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dc.contributor.advisor Franz, Katherine J en_US
dc.contributor.author Hyman, Lynne en_US
dc.date.accessioned 2011-05-20T19:36:05Z
dc.date.available 2013-05-08T04:30:06Z
dc.date.issued 2011 en_US
dc.identifier.uri http://hdl.handle.net/10161/3884
dc.description Dissertation en_US
dc.description.abstract <p>Fluorescent sensors provide a powerful analytical tool for the intracellular detection of metal cations. In some cases, these fluorescent metal-chelating sensors have helped elucidate the function of metal cations within complicated cellular systems. However, most measure or sense changes in the bulk concentration of a metal species and do not respond to those involved in a specific cellular event. For instance, misregulated copper and iron are implicated in neurodegenerative disease and cancer because of their ability to catalytically propagate the formation of the hydroxyl radical through reaction with hydrogen peroxide. A fluorescent sensor that is unresponsive to metal binding until activation by intracellular hydrogen peroxide could potentially pinpoint the location of this oxidative reaction and provide an understanding of the relationship between copper/iron and hydrogen peroxide. </p><p> Described here is the development of two fluorescent prochelators that show a selective fluorescence response to iron or copper only in the presence of hydrogen peroxide. A boronic ester masked spirolactam-based prochelator displays a copper-selective turn-on response after oxidation with hydrogen peroxide in organic solvents as determined by absorbance and fluorescence spectroscopy. However, a competing mechanism occurs in aqueous solution due to hydrolytic instability of the masked prochelator and results in a separate copper-dependent turn-on response as verified by liquid chromatography-mass spectroscopy. A second fluorescent prochelator design relies on metal-dependent fluorescence quenching after oxidation of a self-immolative boronic ester in both organic and aqueous solvents. Cellular microscopy studies show that the sensor's fluorescence intensity is unchanged until incubation with exogenous hydrogen peroxide, which resulted in a decreased fluorescent signal that is restored upon competitive chelation. Both of these prochelators provide a template for future applications and designs with improved properties.</p><p> Two additional chapters describe the development of a UV-activated iron prochelator and a new fluorescently tagged metal chelator. The UV-activated prochelator is protected with two nitrophenyl groups that are photolyzed with 350 nm light within 10 minutes to reveal a high affinity iron triazole-base chelator. A chelator of this nature may provide protection from UV-induced iron liberation and oxidative stress. A second triazole-based chelator with an embedded coumarin fluorophore was prepared as a potential metal sensor. However, this design showed off-target fluorescence responses, thus it cannot be utilized in its current form for metal detection.</p> en_US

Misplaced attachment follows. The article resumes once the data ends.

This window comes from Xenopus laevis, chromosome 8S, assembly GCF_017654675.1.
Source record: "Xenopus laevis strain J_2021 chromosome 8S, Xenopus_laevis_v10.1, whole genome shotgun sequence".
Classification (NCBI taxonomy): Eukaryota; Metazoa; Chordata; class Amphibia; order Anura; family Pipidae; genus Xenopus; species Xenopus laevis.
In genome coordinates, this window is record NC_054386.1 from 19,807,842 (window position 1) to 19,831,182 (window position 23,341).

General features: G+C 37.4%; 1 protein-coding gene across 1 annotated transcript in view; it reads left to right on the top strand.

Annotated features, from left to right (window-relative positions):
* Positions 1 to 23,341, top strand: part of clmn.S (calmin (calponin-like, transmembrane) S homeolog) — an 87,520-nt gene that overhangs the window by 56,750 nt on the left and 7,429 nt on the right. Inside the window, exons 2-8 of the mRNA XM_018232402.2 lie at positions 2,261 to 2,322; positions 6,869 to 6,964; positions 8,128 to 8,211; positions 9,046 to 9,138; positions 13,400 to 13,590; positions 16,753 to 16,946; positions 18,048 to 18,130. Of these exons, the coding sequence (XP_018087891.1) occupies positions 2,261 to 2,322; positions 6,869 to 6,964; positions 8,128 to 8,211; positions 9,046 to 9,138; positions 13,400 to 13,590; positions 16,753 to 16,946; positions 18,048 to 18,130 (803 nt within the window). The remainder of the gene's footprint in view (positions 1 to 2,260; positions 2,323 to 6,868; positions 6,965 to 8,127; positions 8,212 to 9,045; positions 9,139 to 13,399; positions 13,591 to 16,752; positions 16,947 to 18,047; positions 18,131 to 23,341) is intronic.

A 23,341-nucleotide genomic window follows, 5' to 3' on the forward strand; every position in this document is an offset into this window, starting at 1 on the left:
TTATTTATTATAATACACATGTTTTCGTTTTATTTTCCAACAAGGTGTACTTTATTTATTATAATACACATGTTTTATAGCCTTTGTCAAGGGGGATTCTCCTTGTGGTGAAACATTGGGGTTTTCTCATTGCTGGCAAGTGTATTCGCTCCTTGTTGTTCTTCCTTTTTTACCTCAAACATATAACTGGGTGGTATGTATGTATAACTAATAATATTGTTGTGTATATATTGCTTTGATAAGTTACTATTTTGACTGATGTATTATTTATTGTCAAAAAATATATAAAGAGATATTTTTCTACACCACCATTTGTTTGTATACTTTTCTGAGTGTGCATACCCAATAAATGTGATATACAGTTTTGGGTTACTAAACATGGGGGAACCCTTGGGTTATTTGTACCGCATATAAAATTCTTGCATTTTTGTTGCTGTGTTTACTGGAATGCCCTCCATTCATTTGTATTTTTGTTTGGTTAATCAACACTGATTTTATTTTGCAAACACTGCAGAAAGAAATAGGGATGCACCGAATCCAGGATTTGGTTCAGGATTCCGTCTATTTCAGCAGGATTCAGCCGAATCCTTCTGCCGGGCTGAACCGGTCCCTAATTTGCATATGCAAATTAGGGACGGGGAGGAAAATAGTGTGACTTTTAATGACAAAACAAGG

dc.subject Chemistry en_US
dc.subject chelators en_US
dc.subject copper en_US
dc.subject fluorescent sensors en_US
dc.subject iron en_US
dc.subject oxidative stress en_US
dc.title Development of Fluorescent Iron and Copper Sensors Activated by Hydrogen Peroxide or Ultraviolet Light en_US
dc.type Dissertation en_US
dc.department Chemistry en_US
duke.embargo.months 24 en_US

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